Japan holds summit to accelerate climate-related corporate disclosures
October 08, 2019
The government on Tuesday held the first global summit to encourage corporate disclosures on climate change, and called on investors to forge a virtuous cycle between the environment and growth.
The 2015 Paris agreement, a global pact agreed on by nearly 200 countries to fight potentially devastating climate change, has spawned a boom in responsible investments to realize a sustainable society, trade minister Isshu Sugawara said in a keynote speech at the Tokyo summit convened by the Task Force on Climate-related Financial Disclosures, or TCFD.
In particular, environmental, social and governance investing, known as ESG, has been boosted by about ¥2 quadrillion over the past six years, Sugawara added.
“How do we encourage investments into innovation that will be necessary to realize a sustainable society in the future? That is the aim of launching this summit,” he said. “We would like to share the recognition among the top management of industries and financial institutions that dealing with climate change is not a cost but a fountain for competitiveness.”
Tasked with probing climate risks, the TCFD was established in 2015 by the Financial Stability Board, an international organization that monitors global financial systems, after a request from financial leaders within the Group of 20 industrial and emerging-market nations.
Recommendations compiled by the TCFD in 2017 were mainly focused around four themes — governance, strategy, risk management, and metrics and targets. As of the start of this month, the number of organizations supporting the TCFD recommendations stood at 855 worldwide — including 194 from Japan — making it the world’s biggest TCFD-supporting consortium.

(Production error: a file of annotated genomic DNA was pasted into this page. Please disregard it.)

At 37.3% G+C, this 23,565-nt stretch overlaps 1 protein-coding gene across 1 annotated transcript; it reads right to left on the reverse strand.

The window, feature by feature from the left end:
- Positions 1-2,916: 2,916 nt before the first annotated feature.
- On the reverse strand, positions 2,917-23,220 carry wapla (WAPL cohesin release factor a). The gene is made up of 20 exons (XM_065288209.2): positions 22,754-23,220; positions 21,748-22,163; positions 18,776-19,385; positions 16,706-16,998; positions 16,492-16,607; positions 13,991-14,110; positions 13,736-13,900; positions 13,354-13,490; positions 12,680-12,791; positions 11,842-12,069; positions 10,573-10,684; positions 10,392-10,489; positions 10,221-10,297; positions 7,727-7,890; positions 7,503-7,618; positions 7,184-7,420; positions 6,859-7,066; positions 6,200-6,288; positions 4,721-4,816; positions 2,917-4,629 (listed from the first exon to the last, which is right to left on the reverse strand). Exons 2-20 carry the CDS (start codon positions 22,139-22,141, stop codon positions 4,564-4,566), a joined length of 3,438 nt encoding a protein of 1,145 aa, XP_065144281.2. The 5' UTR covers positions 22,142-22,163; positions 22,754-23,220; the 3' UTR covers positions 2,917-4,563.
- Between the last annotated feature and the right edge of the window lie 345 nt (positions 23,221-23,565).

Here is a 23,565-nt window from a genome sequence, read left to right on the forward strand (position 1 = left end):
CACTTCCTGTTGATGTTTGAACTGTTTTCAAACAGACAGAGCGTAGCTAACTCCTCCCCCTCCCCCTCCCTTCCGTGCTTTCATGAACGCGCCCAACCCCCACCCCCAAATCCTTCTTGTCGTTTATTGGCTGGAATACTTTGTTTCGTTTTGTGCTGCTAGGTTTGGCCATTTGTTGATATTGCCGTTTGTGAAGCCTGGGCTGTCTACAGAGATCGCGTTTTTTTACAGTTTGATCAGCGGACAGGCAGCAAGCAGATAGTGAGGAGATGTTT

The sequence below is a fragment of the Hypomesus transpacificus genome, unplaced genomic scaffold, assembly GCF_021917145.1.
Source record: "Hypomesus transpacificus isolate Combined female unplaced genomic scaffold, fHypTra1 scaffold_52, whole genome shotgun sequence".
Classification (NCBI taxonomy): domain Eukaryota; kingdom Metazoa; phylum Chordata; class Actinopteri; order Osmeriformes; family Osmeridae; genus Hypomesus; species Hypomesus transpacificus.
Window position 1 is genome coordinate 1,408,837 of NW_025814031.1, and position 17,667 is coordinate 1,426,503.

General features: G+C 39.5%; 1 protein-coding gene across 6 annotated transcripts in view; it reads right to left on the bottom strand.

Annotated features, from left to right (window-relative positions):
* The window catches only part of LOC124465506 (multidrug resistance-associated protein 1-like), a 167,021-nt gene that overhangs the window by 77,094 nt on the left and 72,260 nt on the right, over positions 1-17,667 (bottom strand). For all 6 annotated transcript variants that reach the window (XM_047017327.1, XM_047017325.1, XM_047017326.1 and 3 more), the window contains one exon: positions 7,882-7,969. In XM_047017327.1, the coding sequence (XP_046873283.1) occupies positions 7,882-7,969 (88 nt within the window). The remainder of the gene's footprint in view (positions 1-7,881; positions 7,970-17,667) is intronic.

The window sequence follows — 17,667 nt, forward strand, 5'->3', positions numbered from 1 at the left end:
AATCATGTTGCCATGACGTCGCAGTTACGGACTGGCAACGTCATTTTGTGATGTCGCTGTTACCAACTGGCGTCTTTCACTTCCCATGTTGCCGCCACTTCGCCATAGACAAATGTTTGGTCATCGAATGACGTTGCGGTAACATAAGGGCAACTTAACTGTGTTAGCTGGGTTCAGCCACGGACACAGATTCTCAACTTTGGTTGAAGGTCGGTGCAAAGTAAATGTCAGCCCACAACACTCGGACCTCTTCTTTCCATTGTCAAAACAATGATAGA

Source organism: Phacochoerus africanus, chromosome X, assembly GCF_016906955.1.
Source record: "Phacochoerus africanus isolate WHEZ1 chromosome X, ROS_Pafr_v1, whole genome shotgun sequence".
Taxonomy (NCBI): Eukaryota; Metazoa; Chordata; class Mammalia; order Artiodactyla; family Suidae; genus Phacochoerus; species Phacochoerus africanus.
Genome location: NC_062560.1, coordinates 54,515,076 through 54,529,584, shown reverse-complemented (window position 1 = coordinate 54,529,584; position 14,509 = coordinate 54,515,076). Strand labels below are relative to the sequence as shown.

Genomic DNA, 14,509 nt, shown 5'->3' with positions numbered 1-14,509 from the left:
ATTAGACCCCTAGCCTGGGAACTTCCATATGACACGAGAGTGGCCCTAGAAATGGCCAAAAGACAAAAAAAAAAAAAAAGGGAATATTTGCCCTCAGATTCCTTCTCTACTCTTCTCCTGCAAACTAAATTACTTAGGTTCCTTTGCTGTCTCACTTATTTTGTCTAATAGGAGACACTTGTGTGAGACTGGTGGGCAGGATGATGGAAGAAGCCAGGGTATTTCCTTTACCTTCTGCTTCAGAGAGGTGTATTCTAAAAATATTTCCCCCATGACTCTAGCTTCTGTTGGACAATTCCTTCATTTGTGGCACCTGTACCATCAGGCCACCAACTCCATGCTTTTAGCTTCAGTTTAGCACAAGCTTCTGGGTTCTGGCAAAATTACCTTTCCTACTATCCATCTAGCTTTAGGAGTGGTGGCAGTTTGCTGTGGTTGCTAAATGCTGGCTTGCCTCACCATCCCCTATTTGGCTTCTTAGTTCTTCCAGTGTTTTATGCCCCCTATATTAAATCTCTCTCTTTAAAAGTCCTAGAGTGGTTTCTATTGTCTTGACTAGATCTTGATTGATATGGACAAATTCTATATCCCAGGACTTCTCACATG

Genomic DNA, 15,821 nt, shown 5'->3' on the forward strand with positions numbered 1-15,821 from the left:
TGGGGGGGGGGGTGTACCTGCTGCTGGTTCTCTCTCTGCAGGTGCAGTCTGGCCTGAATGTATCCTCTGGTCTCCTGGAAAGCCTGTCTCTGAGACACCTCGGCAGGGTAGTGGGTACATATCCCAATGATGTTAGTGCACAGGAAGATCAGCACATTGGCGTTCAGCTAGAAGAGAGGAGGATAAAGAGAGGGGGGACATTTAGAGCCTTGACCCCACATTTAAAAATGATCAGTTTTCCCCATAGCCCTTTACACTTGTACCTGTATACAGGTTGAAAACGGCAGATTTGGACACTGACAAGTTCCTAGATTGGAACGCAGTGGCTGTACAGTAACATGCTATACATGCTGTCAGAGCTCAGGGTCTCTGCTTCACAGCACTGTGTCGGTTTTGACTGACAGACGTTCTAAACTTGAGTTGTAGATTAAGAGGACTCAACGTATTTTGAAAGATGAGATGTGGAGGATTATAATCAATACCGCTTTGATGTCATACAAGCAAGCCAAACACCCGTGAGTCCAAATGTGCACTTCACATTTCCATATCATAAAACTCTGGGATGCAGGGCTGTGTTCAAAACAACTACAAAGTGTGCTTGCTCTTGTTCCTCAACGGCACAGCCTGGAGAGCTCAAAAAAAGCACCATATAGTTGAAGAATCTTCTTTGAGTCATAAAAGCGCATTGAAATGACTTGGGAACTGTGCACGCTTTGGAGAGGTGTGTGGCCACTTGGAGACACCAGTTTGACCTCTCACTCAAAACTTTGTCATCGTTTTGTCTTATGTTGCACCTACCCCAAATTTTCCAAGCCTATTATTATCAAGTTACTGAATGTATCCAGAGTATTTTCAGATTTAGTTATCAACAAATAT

Also on Tuesday, the TCFD Consortium released green investment guidance to encourage investors to enter dialogue with companies to facilitate their climate-related actions, identify risks and opportunities posed by climate change and promote innovation that leads to decarbonization.
Other participants included Mark Carney, governor of the Bank of England; Peter Bakker, president and CEO of the World Business Council for Sustainable Development (WBCSD); Kosei Shindo, chairman of Nippon Steel Corp.; and Hiromichi Mizuno, chief investment officer of Japan’s Government Pension Investment Fund.
To build momentum behind the TCFD in Japan, the TCFD Consortium was set up by five founders — Kunio Ito, a professor at the Graduate School of Business Administration at Hitotsubashi University; Keidanren Chairman Hiroaki Nakanishi; Mitsubishi Corp. President Takehiko Kakiuchi; Japanese Bankers Association Chairman Makoto Takashima and Tokio Marine Holdings Inc. Chairman Shuzo Sumi.